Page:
Tips for Attending a Security Conference

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If you’re in the InfoSec industry and haven’t attended a security conference, you simply aren’t taking your career seriously. Attending one will inspire you and motivate you to learn new things, meet new people, and find new solutions to your problems. There are so many conferences now that there is about 2-5 every month! A realistic goal could be to attend one security conference a year.

Types of Conferences

There are two different types of conferences: community driven and vendor driven. Community driven conferences are like DefCon and BSides. These have speakers from the InfoSec community and very little corporate vendor booths. Vendor driven conferences are like RSA Conf or Cisco Live which has a massive vendor floor and almost all the talks are given to vendors to either pitch their solutions or talk on something else.

If you’re in a management or in a leadership position, you may prefer the vendor based ones to learn what solutions vendors have today that can solve your problems.

If you’re highly technical then a community based one will help you solve problems you may be facing by getting in the weeds and getting technical with others.

Tips for Getting the Most Out of a Conference

Meet people

Meeting people who have the same problems or passions than I do is the most important thing on my agenda when attending these conferences. Finding new people to share ideas with, solve your problems, or teach you how to improve is a resource you can use for years. Having a secret weapon of someone you can ask tough questions to outside of work will make you look like an endless fountain of information.

A few ways to meet people:

  • If you’re active on Twitter, find out which of your tweeps are attending and make time to meet them.
  • Join a team event with people you don’t know, such as a workshop or contest.
  • Be a speaker! You’ll have many people wanting to talk to you after.
  • Ask a ton of questions. See something you aren’t familiar with? Don’t be afraid to ask what it is or how it works. See someone else asking smart questions? Talk to them about your thoughts on the questions.
  • Go to after parties where the conversations keep going.

Adrian Crenshaw from IronGeek has attended dozens of conferences. When asked about what he suggests doing at conference he wrote:

Don’t neglect hallway con.

He’s suggesting to talk to people in line, or in the hallway, or in the chair next to you as you wait for a talk to start. Getting to know people at these conference is an extremely valuable resource.


Talks are the main event of any conference. Often there are multiple talks going on at once so it’s a good idea to get the schedule before arriving so you can plan your day.

But you don’t have to attend the talks! In 2015 there were over 50 security conferences that recorded their talks and posted them free online. If your conference is recording them, feel free to skip the live ones and just watch them later.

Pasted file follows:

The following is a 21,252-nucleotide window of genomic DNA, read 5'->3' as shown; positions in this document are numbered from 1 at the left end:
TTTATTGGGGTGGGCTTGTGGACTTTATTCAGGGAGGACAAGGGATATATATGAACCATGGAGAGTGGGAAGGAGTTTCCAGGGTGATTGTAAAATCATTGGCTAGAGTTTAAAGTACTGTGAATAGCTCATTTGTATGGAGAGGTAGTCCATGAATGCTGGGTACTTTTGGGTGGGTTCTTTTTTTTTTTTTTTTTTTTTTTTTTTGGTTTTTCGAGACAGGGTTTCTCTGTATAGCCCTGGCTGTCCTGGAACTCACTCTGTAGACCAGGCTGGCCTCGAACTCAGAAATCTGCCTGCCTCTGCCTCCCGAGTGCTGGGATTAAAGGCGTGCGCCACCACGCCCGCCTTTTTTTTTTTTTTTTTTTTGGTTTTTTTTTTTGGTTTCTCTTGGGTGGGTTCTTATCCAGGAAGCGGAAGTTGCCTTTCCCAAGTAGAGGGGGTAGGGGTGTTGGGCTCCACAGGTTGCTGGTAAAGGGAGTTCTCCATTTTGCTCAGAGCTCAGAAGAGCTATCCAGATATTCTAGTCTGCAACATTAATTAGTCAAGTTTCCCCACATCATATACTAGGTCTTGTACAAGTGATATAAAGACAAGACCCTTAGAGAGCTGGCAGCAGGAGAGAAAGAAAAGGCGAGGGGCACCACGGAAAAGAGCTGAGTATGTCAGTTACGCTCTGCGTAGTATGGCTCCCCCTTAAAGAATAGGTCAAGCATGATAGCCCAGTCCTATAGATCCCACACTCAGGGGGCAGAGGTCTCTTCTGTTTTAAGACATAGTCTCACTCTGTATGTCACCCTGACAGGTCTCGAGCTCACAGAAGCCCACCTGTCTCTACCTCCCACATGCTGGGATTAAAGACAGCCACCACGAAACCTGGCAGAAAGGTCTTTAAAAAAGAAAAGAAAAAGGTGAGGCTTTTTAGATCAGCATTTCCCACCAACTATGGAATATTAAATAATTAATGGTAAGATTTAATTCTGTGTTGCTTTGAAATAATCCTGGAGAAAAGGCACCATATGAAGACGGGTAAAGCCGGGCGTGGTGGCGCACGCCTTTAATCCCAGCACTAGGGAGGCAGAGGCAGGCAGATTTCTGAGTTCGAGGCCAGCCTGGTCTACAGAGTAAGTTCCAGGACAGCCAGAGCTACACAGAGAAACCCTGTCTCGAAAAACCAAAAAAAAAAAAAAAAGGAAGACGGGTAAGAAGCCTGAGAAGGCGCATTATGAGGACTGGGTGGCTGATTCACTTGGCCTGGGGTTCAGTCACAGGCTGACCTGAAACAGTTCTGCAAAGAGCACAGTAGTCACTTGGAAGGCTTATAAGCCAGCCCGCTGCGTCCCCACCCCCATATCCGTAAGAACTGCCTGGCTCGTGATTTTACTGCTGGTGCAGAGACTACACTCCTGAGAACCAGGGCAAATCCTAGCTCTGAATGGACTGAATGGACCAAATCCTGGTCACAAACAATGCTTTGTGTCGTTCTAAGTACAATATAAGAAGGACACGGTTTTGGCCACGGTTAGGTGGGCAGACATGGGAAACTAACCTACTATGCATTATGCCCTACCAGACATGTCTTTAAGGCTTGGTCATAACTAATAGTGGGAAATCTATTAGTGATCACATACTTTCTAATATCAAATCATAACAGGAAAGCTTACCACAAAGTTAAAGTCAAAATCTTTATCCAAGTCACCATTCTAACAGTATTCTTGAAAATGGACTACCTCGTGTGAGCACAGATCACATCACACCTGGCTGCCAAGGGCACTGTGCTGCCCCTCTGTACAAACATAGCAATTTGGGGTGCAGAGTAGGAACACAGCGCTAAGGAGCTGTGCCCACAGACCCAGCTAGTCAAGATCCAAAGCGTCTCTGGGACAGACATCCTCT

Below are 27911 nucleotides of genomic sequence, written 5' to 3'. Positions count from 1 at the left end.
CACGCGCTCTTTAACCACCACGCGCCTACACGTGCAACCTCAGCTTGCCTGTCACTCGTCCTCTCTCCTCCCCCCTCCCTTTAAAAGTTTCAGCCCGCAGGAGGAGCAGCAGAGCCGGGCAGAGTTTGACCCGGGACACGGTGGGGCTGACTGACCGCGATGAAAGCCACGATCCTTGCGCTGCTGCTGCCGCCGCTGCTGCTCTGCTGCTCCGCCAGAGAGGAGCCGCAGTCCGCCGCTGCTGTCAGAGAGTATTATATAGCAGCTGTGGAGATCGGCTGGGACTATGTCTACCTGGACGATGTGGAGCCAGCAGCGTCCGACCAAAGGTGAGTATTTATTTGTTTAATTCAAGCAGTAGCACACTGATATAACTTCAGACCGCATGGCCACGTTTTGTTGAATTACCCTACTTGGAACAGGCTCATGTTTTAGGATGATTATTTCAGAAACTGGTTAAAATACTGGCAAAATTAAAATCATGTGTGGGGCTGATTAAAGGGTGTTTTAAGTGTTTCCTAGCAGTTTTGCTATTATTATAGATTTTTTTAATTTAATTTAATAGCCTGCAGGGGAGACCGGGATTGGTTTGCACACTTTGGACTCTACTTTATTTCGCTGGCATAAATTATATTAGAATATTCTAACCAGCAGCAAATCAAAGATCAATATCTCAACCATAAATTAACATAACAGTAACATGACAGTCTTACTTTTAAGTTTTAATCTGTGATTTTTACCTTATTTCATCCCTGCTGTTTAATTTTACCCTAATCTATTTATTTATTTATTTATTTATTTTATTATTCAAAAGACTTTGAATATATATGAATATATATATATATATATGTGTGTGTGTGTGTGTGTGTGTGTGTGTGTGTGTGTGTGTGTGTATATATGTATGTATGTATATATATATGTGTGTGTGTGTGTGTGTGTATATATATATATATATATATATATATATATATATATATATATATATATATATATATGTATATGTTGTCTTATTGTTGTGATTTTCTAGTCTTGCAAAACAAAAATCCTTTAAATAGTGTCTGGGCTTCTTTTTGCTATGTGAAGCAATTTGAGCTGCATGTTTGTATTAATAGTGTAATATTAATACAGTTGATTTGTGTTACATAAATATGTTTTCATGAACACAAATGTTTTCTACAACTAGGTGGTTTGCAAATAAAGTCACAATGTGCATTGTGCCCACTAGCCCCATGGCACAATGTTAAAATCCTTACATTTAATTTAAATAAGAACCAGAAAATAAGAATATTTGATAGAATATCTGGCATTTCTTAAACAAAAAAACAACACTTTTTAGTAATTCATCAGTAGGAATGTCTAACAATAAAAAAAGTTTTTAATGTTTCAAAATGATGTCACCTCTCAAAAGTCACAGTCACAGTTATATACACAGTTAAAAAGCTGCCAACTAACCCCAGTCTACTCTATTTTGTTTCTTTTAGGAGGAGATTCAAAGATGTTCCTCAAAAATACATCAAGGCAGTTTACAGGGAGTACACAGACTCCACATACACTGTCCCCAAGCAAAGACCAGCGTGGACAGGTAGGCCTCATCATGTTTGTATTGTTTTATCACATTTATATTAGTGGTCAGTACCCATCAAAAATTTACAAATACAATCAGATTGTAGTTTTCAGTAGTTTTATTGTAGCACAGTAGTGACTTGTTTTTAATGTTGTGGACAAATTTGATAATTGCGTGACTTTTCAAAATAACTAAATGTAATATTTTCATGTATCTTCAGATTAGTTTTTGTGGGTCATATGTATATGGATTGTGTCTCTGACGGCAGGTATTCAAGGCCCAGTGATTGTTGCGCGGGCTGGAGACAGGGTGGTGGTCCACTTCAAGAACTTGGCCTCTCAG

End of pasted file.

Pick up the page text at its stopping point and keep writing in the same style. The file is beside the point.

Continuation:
If you watch a talk you enjoyed or agreed with, follow that speaker on Twitter. There is a huge Twitter community of InfoSec professionals and they’d be happy to answer any follow up questions you have later.

Don’t like the talk 5 minutes in? Don’t be embarrassed to leave. It’s your time and you should do whatever you want. This kind of makes it hard when you are attending conferences with friends or a group because if you separate mid talk it’s hard to find each other.

Watch your electronics

If you’re going to a hacker con such as DefCon, make sure to leave your work and personal electronics at home. Bring a burner phone and burner laptop. Stuff you won’t care too badly about if it gets hacked into. Bring a pad and paper if you want to take notes.


Some conferences have workshops, villages, contests, mini-breakout sessions, and more. If there is a contest, try competing. Your goal isn’t to win, it’s simply to not get last place. If you can achieve that, you’re a winner. As you participate in these activities, you’ll learn new skills and meet new friends. Doing hands on activities will likely help you learn a lot more than listening to a talk.


Talk to vendors you don’t know and find out what they do. Often I learn that they solve problems I didn’t even know existed. This kind of information can help broaden your understanding of the InfoSec space. Often, vendors will give out free things like tshirts and flashlights you can take back for your friends in the office. Take as much of this as you want.

Secret stuff

Some conferences have hidden stuff that is hard to get into. Often there are exclusive parties for customers or friends. Once, I found a hidden party through a trick door inside a phone booth. There are sometimes even hidden talks. DefCon has a thing called SkyTalks which are smaller rooms, and not recorded. This intimate setting allows speakers to tell a little more than they probably should.


Many of the major conferences have smaller BSides conferences in the same city near the same time as the larger one. These smaller BSides conferences are a lot cheaper to attend and are much more community oriented. They are definitely worth checking out and there may even be one in your town.


I hope some of these tips are helpful to you and I hope to see you at a future conference. Do you have any more tips that are helpful for attending conferences? Leave a comment below to let us all know.

conference, infosec